Why Coca-Cola is betting on water security innovation

Food production uses an enormous amount of water. To produce enough food to feed global populations, an estimated 240 million litres are required every second.

The problem is that freshwater is a limited natural resource, and climate change is exacerbating water stress and security. According to experts at the Global Commission on the Economics of Water​, due to mismanaged water supply and human-caused changed rainfall patterns, we now face the prospect of a 40% shortfall in freshwater supply by 2030.

For industry, this is alarming news – and not for food manufacturers alone. For members of the beverage industry, water is often the primary ingredient in their products. The Water Footprint Network estimates it takes 170-310L of water to produce 500ml of soda.

Coca-Cola Europacific Partners (CCEP) is well aware of the problem. In an effort to move the needle on water stress, the beverage major – which is involved in the marketing, production and distribution of Coca-Cola, Capri-Sun, and Monster Energy brands, amongst others – is on the lookout for water specialists and innovators to help future-proof the sector.

CCEP Ventures partners with DSV on venture building programme

In a new programme aimed at discovering water-saving technologies, CCEP’s innovation arm CCEP Ventures is teaming up with venture creator Deep Science Ventures (DSV).

The partners want to find water specialists and innovators (rather than already established start-ups) capable of developing novel technologies that can be turned into businesses. CCEP and DSV will then work closely with these innovators, with the hope of making new solutions available for the broader industry.

According to experts, mismanaged water supply and human-caused changed rainfall patterns means we now face the prospect of a 40% shortfall in freshwater supply by 2030. GettyImages/Orla

The partnership is currently looking for between one and three companies to develop ‘innovative technology’, a CCEP spokesperson explained. “As part of the programme the DSV team will dedicate several hours every week to each founder or founding team to provide tailored guidance, resources and feedback covering every aspect of what it takes to successfully launch a new venture from both the tech and commercial perspectives.”

Once a new venture is incorporated with pre-seed investment, co-founders will own a majority stake in the business.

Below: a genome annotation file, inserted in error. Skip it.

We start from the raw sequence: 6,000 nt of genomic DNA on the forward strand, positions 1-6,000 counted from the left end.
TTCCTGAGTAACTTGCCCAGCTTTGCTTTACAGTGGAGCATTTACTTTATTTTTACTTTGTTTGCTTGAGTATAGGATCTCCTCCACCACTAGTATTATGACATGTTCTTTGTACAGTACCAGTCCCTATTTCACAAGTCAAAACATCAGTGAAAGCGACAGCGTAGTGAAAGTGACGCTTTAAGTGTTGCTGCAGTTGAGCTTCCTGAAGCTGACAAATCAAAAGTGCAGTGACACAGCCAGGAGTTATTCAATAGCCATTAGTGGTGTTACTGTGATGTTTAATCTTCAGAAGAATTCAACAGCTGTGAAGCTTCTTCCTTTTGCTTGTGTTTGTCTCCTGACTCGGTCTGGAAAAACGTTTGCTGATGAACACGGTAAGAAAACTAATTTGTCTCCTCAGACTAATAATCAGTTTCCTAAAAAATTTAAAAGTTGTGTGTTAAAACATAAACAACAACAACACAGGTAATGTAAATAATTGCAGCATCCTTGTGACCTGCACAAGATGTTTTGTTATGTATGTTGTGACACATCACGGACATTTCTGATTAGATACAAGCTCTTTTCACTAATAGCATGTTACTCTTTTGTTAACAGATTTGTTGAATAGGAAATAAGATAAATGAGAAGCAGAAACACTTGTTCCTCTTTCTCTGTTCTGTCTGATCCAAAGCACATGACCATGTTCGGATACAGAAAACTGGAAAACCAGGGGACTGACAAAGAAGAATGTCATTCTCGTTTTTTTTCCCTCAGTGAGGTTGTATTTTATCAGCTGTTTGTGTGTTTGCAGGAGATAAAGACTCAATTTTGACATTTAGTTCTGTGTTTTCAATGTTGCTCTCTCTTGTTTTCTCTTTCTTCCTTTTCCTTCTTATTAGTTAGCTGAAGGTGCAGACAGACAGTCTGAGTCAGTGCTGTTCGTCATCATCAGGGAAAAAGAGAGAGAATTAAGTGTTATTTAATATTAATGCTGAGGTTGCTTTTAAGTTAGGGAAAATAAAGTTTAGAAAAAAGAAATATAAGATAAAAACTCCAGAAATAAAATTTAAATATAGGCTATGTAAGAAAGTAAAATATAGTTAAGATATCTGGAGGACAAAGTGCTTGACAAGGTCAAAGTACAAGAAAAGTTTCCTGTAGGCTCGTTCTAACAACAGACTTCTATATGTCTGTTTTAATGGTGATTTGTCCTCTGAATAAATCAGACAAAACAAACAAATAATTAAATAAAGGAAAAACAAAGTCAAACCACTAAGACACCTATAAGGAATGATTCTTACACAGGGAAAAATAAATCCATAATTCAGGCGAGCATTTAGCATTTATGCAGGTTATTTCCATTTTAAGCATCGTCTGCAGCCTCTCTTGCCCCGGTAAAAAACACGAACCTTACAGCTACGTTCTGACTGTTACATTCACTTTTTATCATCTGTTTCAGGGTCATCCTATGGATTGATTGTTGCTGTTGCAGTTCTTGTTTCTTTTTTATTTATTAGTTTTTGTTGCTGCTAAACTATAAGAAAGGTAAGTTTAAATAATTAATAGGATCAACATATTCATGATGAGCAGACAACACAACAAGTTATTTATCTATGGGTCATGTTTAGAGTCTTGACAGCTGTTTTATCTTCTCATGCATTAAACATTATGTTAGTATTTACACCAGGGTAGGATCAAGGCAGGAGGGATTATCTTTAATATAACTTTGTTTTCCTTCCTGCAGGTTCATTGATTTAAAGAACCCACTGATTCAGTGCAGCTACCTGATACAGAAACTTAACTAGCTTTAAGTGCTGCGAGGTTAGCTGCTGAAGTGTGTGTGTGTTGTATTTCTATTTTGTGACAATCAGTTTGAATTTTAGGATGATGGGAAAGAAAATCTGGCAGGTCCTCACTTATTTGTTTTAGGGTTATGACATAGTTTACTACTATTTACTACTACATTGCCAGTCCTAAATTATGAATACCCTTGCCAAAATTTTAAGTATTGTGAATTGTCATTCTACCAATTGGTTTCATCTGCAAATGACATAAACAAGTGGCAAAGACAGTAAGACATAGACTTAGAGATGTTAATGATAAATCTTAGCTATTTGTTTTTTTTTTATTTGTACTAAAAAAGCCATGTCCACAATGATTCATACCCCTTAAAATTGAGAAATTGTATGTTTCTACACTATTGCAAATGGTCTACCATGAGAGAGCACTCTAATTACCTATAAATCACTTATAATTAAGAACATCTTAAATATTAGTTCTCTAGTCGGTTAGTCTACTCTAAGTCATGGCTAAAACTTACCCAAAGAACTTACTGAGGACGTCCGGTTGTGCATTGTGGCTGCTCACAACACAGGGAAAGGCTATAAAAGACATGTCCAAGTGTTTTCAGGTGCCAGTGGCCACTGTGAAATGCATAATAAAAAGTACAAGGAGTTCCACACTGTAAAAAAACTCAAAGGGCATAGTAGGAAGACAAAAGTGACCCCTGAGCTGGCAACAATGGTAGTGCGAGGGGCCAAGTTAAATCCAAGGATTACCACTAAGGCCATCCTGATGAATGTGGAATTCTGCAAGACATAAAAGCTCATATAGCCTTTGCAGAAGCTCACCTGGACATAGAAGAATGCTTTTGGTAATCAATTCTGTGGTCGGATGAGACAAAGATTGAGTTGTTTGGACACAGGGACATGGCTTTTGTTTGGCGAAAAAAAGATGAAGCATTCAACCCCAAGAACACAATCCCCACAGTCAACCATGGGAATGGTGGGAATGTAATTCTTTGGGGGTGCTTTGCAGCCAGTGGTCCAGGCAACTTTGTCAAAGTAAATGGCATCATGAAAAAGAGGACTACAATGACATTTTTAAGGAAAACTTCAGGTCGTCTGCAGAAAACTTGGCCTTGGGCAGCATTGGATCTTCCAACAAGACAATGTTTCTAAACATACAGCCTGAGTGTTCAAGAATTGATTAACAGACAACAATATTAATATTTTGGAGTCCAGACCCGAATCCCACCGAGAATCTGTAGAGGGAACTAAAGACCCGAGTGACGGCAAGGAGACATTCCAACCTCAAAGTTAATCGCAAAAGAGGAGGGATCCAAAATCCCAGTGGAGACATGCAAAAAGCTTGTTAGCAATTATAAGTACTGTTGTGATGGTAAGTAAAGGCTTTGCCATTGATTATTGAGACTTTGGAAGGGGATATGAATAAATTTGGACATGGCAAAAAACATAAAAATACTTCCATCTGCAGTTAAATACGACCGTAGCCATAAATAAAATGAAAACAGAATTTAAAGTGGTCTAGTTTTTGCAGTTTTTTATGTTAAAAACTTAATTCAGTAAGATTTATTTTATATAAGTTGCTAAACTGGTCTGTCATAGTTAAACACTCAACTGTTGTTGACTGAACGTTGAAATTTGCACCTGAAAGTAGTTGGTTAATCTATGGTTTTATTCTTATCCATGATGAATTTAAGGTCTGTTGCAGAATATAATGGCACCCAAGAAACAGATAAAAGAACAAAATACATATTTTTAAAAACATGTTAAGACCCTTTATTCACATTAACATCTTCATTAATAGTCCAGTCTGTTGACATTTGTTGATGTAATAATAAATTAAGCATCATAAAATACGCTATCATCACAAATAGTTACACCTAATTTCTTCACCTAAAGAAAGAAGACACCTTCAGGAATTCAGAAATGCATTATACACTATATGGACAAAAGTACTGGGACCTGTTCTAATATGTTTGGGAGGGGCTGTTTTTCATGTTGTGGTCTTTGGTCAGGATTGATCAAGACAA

‘Water is critical to our entire business’

According to CCEP, securing water supply for its business – and for beverage manufactures more broadly – is a non-negotiable. Water is ‘critical’ to CCEP’s entire business.

“It’s the main ingredient in our products, essential to our manufacturing processes and critical to ensuring a sustainable supply of the agricultural ingredients we depend on,” a CCEP spokesperson told this publication.

The majority of the water footprint of CCEP’s products comes from its agricultural supply chain, and ultimately, is ‘vital to the long-term resilience of [its] business’.

“With climate change exacerbating water scarcity globally, we know that solving these challenges will create wide-spanning benefits. That’s why at CCEP we’re thinking innovatively to address water scarcity, to ensure we are operating in the most environmentally friendly way and mitigating our impact.

“We’re doing this by taking a value chain approach to water stewardship, focusing on water efficiency within our own operations and working to protect the future sustainability of the water sources that our business, our communities and our suppliers rely on.”

What kinds of water saving solutions is CCEP looking for?

At a broad level, CCEP is looking for solutions that will help the business supply water affordably, and at scale, without causing environmental damage.

Not all existing technologies meet these requirements. Seawater desalination, for example, or sourcing water from the atmosphere still struggle to meet the reliable supply of millions of litres of high-quality water per day at an affordable cost, the spokesperson explained.

“For example, the latest atmospheric water capture technologies are in the range of thousands of litres per day and desalination represents its own environmental burden by generating large amounts of brine.”

It may be that the project finds solutions to overcome challenges associated with existing technologies, or draw on other established practices – for example technologies that restores the reliability of groundwater or reservoirs.

water Dr_Microbe

Not all existing water saving technologies are affordable, accessible, and environmentally sustainable. GettyImages/Dr_Microbe

Alternatively, the solutions could draw on new ‘breakthrough’ discoveries that have yet to secure the funding or support to be commercially trailed, we were told. “The project aims to determine the optimal solution to tackle water scarcity in industry, and support its development.”

Beverage-specific innovation in focus

Although water saving technology can be relevant for multiple businesses (and CCEP acknowledges potential solutions may be applicable for other industries), the focus is very much on innovations that can serve CCEP and the ‘broader beverage industry’.

“The aim is that any business created from the programme would provide a solution to sustainable water generation to help us meet our water commitments,” said the CCEP spokesperson.

As part of CCEP’s sustainability strategy ‘This is Forward’, the company has committed to replenishing 100% of the water used in its beverages each year.

“We understand the value this could bring to the industry, so we plan to commercialise these solutions – so they are available to benefit the entire beverage industry.”